Sensorion granted rare pediatric disease designation by FDA for lead therapy gene

November 7, 2022 - 2 minutes
Picture/Sensorion

Sensorion has announced that the US Food and Drug Administration (FDA) has granted rare pediatric disease designation to its lead therapy gene candidate, OTOF-GT.

The gene therapy is intended for the treatment of otoferlin gene mediated hearing loss.

Sensorion’s OTOF-GT gene therapy development program aims to restore hearing in people living with otoferlin deficiency, one of the most common forms of congenital deafness. The otoferlin protein is large and is delivered to the inner ear using two standard gene therapy vectors (AAV) and assembled in place.

About Sensorion’s lead therapy gene candidate

Patients with OTOF mutations suffer from severe to profound sensorineural prelingual non syndromic hearing loss. Otoferlin deficiency could be responsible for up to 8% of all cases of congenital hearing loss, around 20,000 people are affected in the United States and in Europe.

Sensorion has progressed preclinical and clinical development plans for OTOF-GT and is on track to file a Clinical Trial Application (CTA) in the first half of 2023. In September 2022, the company received a positive opinion on an application for Orphan Drug Designation (ODD) from the European Medicines Agency (EMA). The European Commission issued the decision on October 11, 2022.

“We are really pleased that the FDA has acknowledged the urgent need to develop solutions for this condition, for which there are currently no approved therapies. This important regulatory designation will support us in advancing this potentially transformative therapy to patients,” said Géraldine Honnet, chief medical officer of Sensorion.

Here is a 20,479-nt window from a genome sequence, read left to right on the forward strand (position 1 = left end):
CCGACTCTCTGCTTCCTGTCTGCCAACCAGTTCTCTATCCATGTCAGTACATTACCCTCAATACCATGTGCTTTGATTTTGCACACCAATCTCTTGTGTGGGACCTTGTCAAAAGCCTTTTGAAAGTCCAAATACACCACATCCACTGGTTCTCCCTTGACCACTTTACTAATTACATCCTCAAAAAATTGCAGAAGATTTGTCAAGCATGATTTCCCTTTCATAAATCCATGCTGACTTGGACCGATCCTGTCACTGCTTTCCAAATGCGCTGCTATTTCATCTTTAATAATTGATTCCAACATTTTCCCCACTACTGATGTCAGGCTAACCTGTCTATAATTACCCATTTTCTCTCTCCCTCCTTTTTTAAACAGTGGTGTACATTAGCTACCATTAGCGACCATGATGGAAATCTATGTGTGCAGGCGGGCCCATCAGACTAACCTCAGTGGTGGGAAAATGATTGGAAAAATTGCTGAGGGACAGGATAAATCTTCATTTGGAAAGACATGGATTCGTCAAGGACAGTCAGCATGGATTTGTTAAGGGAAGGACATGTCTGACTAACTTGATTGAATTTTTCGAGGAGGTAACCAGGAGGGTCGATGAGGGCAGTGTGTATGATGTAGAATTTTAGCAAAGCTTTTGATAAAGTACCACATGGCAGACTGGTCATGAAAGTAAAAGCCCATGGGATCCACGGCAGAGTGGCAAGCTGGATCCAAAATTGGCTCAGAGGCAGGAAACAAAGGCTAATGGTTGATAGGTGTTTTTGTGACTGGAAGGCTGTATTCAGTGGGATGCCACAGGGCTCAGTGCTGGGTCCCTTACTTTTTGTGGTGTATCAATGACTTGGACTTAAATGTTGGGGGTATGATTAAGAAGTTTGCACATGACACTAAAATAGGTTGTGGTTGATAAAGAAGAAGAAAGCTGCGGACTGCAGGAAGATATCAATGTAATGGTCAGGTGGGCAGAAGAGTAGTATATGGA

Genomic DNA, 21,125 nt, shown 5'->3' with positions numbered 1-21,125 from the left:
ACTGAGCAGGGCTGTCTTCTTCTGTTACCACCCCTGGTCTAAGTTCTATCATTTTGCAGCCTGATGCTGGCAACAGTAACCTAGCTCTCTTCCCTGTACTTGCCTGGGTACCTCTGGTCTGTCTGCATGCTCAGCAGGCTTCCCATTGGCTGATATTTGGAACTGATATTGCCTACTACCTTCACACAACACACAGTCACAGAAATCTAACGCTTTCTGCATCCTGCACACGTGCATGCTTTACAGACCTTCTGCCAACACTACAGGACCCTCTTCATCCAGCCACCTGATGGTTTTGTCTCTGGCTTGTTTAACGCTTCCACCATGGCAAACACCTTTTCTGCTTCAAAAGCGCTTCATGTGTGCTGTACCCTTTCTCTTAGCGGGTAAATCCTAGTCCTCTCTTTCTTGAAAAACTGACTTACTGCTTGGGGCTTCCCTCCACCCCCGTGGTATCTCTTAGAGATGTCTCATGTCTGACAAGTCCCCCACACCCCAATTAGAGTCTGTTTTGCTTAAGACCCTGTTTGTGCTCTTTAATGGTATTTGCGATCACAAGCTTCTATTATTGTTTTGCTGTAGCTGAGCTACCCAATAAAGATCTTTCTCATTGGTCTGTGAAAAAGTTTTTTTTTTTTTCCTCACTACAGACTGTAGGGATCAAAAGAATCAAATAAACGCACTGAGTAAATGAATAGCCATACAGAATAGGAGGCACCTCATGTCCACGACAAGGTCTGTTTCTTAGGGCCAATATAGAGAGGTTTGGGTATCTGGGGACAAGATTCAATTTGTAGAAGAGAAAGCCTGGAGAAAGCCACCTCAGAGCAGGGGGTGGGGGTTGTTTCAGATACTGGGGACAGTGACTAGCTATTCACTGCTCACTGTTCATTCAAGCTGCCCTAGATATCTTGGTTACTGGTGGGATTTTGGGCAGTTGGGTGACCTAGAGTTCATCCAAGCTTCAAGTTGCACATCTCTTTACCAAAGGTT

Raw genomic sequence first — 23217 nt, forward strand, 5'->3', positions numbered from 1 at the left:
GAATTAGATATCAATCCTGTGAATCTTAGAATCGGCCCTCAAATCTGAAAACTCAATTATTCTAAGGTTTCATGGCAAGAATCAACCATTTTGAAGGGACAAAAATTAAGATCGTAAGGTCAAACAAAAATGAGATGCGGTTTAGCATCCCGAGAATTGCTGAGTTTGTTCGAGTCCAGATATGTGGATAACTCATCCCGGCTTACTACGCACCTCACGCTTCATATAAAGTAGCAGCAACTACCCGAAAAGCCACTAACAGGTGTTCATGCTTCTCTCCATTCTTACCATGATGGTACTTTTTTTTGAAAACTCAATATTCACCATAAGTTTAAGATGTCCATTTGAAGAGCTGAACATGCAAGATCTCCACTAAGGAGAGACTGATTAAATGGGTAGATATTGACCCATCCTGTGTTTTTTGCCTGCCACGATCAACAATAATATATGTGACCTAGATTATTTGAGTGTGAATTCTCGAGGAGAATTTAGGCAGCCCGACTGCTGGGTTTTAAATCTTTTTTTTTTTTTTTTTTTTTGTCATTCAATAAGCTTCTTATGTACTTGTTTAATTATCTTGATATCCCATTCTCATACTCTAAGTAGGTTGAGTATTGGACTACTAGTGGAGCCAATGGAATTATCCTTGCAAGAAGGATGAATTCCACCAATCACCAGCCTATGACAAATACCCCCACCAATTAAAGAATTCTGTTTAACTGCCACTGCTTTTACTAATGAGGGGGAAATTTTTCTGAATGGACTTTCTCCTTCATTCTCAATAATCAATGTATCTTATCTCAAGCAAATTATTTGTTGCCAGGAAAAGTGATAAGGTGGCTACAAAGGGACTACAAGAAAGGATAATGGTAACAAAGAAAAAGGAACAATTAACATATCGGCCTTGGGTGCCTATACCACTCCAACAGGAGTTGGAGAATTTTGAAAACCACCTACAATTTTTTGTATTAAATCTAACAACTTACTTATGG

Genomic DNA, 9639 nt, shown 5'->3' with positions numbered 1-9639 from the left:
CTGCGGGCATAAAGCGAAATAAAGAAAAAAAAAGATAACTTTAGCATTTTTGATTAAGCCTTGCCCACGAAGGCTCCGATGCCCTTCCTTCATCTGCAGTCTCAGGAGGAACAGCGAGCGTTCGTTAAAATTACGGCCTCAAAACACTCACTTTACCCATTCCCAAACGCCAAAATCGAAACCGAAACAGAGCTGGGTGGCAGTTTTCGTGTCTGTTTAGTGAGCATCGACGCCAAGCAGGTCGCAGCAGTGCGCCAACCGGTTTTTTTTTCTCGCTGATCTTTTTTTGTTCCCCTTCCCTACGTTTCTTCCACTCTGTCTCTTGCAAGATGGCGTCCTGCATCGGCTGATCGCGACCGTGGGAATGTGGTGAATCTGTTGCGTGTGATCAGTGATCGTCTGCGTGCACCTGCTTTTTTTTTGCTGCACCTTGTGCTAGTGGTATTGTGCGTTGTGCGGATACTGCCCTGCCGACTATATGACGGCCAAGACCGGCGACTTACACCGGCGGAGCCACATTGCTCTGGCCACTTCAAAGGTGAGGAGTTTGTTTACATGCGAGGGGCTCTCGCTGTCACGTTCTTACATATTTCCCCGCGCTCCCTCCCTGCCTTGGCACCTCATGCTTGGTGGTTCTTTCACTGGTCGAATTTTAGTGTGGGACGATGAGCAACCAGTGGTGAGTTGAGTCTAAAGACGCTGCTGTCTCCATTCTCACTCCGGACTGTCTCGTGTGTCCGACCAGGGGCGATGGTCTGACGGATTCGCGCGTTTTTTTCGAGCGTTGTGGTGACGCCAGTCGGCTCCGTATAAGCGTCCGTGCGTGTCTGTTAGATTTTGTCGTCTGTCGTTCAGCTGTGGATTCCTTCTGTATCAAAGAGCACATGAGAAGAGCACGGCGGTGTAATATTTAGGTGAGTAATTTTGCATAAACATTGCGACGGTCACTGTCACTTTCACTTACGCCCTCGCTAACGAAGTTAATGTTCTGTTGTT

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“This is a key milestone for our important gene therapy franchise, which offers the potential for permanent solutions for these debilitating conditions and is increasingly central to Sensorion’s strategic roadmap. The designation is another key piece in the puzzle that helps advance Sensorion towards clinical development in OTOF-GT in 2023.”  

The FDA grants rare pediatric disease designation for serious and life-threatening diseases that primarily affect children ages 18 years or younger and fewer than 200,000 people in the USA.

Under this designation, a sponsor who receives an approval for a drug or biologic for a rare pediatric disease may be eligible for a voucher that can be redeemed to receive priority review of a subsequent marketing application for a different product or sold to another sponsor for priority review of their marketing application, an opportunity for which there is a robust market.

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